Rory Bushfield – Flying and, most importantly, landing
As a professional freeskier and aviation enthusiast, Squamish Valley resident Rory Bushfield knows a thing or two about airtime. He’s made a career out of hucking, spinning, flipping, flying and, most importantly, landing.
A lifelong skier from Alberta, “Bushy” won a junior moguls event in Finland at age 17 and found himself on the World Cup Circuit representing Canada against some of the finest skiers in the world. “It was crazy, that victory.” he says. “I remember calling my mom from the hotel room in Finland to thank her because it had taken a lot of work for my parents to send me overseas. Somehow she got me there though and I was like, ‘Mom! I won. Thank you so much!”
But the stiff structure of the International Federation du Ski didn’t really suit his life’s goals, or personality. “The competition level was more serious than I expected,” he recalls. “And I wasn’t allowed to do anything else in case I got hurt. It sucked. I wanted to hit jumps and ski pow. They weren’t into that. I left because of the rules: why am I allowed to do a backflip in the moguls but not a double back? It wasn’t for me.”
In search of airtime with less rules attached, Bushy gravitated to the X-Games and was soon filming freeskiing segments for top ski movie companies who appreciated Bushy’s commitment to skiing, fast fluid lines and throwing buttery smooth tricks off natural terrain features. His adventurous antics off the snow were a bonus– Bushy had a habit of throwing big backflips into water by jumping off cargo ships, European castles, derelict fishing docks, or anything else he could find really.
That kind of confidence in the air, Bushy explains, can be traced back to a single day when he was 11 years old; The day his grandmother bought him a trampoline.
“That’s the only reason I know how to land on my feet,” he says. “I’d have hurt myself so many times if it wasn’t for that trampoline. All those backflips, just messing around and having a place to have fun and try stuff without getting hurt. I learned a lot of air sense.”
The thing about airtime, though – it can get addicting. As Bushy’s ski career flourished he began looking towards another life dream – to be pilot. He studied for his pilot’s license while living in Squamish and recovering from a blown knee.
“My original plan was to get a plane and find new ski zones,” Bushy explains, “But once I started flying it became a dream to be able to land on a glacier and ski from the plane. They do it in Alaska, why not here?”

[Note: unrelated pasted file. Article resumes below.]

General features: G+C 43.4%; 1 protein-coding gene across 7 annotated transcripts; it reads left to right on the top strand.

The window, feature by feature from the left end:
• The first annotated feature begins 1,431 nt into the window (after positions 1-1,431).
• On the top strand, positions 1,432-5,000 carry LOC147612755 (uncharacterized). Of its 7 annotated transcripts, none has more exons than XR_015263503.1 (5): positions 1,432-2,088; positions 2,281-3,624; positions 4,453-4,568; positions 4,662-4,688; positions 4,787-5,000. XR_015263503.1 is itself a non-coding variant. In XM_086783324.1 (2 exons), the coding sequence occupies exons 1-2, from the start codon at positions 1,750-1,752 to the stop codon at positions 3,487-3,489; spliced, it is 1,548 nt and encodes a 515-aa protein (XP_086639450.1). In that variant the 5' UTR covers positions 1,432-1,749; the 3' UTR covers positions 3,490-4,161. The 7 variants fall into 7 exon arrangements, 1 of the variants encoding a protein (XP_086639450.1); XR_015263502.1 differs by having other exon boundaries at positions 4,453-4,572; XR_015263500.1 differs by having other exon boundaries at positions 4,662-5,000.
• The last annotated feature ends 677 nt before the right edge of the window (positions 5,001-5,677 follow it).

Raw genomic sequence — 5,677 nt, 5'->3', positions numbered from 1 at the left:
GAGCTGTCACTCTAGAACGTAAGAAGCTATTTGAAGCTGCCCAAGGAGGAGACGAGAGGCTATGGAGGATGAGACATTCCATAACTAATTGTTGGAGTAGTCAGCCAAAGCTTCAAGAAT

Bushy realized that dream in the winter of 2017, landing and skiing on a massive Coast Mountain icefield. Photographer/adventure partner Mason Mashon turned Bushy onto the versatility and joy of living out of a teepee, and last winter the duo established a plane access high camp at over 7,000ft to ski and snowmobile from.
They kept the good times going right through the summer. “ I only took the skis of the plane last month,” Bushy says. “We skied all summer. Now I’ve been landing on beaches along the coast and getting ready to surf in the fall. Once the snow comes I’ll put the skis back on and we’ll go further and deeper and build teepees in the best spots we can find. I’m looking forward to more skiing this year. Flying and camping that high up is actually very difficult. We’re getting better though and once we get that dialed we’ll have more time to ski and can take a few more risks.”
The willingness to put it all on the line is one of the things is one of the things Bushy loves about Airhouse. He and his late wife, the 3-time X-Games Champion and Canadian skiing legend Sarah Burke who lived and trained in Squamish, were old friends with Airhouse co-founder Rodney Wilson, aka Willy.
“Willy is the best,” Bushy says. “He was a good friend of Sarah’s and mine, he used to be a ski filmer. He used to watch Sarah train on the national team trampoline and after she passed away, one day he just told me, ‘I’m gonna build Airhouse and we are gonna have a Sarah trampoline and it’s gonna be sick.’ And he did it – He came through.”
The personalized “Sarah” trampoline is not unique to Squamish however, as Bushy recently discovered on a trip to Nanaimo. “We were over there driving around, lost, and we saw it. It’s big, you can see it from farther away than the Squamish one. We went in and jumped. It’s awesome to see kids bouncing on trampoline with Sarah’s name on it. She would have loved that because she always had this drive to give back to the next generation too”.
Now an inspirational figure in his own right, Bushy’s adventurous attitude and Instagram feed have been known to inspire people to quit their jobs and move to the mountains. Bushfield constantly reminds people that time spent having fun is a real investment in your future, and the kind of life you want to lead.
“If I was thirteen and I walked into an Airhouse it would be really hard to get me out of there, there are so many different levels and lines to play on… It’s a treasure for kids, and adults too. Not landing on your head is a really good skill to learn.“
Grab yourself a Wicked Pass to be able to progress to your next level. The best way to progress is to train, the more you train the better you become. The Wicked Pass allows for exactly this, with use of Airhouse everyday plus 15% off of Lessons!
About the Author:
Feet moved to Whistler with his family at age 12 to live the dream. After time on the Island at University of Victoria, Feet returned home to the mountains where he co-directed and produced the seminal Canadian ski film Parental Advisory Vol 1. Feet also makes short horror films for fun, hosts many Whistler events, writes a weekly movie column, freelances for numerous top outdoor mags, and has been the editor of Mountain Life – Coast Mountains since it’s inception in 2006. He and his family now call Squamish, BC home.